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Reading Food Labels

Por Claudia M. González, MS, RD, LD/N* -
Reading Food Labels

Reading labels can help you make wise food choices. Most packaged foods in the grocery store list nutrition information on the package in a section called the Nutrition Facts.

  • The Nutrition Facts tell you the serving size and the amount of various nutrients such as the total fat, saturated fat, cholesterol, sodium, and fiber per serving.
  • Nutrient content claims like "low fat" provide a reliable description of the product.
  • The list of ingredients shows the ingredients in descending order by weight.
  • Foods that are exempt from this label include foods in very small packages, foods prepared in the store, and foods made by small manufacturers.

The Nutrition Facts

Here's an example of a Nutrition Facts label. At the top, you'll see the serving size and the number of servings per container. The information on the label is for the serving size listed.

The serving size on the food label may not be the same as the serving size in your food plan or the serving you normally eat.
If you eat 2 times the serving listed on the label, you have to double all the numbers in the Nutrition Facts section.
For example, if you usually eat 2 cups of chili with beans, you'll need to double all of the numbers in this Nutrition Facts section.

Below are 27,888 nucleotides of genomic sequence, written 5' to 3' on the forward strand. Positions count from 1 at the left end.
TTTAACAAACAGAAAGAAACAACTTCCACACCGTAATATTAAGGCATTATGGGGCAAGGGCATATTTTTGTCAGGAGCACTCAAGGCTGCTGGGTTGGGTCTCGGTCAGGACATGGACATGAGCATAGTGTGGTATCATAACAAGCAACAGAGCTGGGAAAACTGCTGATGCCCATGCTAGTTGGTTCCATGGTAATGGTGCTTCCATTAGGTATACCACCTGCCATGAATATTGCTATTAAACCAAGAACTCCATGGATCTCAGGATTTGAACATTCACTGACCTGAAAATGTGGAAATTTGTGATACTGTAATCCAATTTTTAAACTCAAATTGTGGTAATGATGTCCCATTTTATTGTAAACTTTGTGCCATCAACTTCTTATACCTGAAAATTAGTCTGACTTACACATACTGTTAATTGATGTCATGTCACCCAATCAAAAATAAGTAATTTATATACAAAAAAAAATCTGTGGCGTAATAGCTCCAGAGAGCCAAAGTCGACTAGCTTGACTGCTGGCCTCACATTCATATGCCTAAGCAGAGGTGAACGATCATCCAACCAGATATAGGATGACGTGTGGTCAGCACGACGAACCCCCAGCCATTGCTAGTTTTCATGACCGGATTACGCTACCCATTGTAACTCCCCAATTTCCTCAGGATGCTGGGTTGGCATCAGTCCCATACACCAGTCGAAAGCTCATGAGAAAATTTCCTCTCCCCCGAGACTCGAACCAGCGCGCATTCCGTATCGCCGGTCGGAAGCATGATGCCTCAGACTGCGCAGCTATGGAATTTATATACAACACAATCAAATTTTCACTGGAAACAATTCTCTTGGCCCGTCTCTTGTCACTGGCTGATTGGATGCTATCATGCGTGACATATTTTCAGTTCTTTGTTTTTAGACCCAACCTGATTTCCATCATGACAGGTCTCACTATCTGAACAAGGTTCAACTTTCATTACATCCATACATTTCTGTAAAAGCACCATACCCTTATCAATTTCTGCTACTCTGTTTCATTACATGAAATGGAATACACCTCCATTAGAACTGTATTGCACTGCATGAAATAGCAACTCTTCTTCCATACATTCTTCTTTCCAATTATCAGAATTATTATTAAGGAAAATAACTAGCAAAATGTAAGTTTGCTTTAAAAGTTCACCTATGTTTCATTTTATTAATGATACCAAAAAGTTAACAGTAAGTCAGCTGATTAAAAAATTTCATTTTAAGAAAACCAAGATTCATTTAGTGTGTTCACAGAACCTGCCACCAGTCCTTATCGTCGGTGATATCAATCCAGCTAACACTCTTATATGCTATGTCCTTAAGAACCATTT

Macaroni and cheese
Single Serving
( %DV)
Servings per Container
( %DV)
Serving Size 1 cup (228g) 2 cups (456g)
Calories 250 500
Calories from fat 110 220
Total Fat 12g 18% 24g 36%
Saturated Fat 3g 15% 6g 30%
Cholesterol 30mg 10% 60mg 20%
Sodium 470mg 20% 940mg 40%
Total Carbohydrates 31g 10% 62g 29%
Dietary Fiber 0g 0% 0g 0%
Sugars 5g 10g
Protein 5g 10g
Vitamin A 4% 8%
Vitamin C 2% 4%
Calcium 20% 40%
Iron 4% 8%

Some extra tips:

  • A free food is one with less than 20 calories and 5 grams of carbohydrates per serving. Examples include diet soft drinks, sugar-free gelatin dessert, sugar-free ice pops, sugarless gum, and sugar-free syrup.
  • Sugar-free does not mean carbohydrate-free. Compare the total carbohydrate content of a sugar-free food with that of the standard product. If there is a big difference in carbohydrate content between the 2 foods, you may want to buy the sugar-free food. If there is little difference in the total grams of carbohydrates between the 2 foods, choose the one you want based on price and taste.
  • Make sure to read the label carefully to make the best choice. 
  • “No sugar added” foods do not have any form of sugar added during processing or packaging, and do not contain high-sugar ingredients. Remember, they may still be high in carbohydrates. You have to check the label.
  • Fat-free foods can be higher in carbohydrates and contain almost the same calories as the foods they replace. One good example is fat-free cookies. Fat-free foods are not necessarily a better choice than the standard product. Read your labels carefully.


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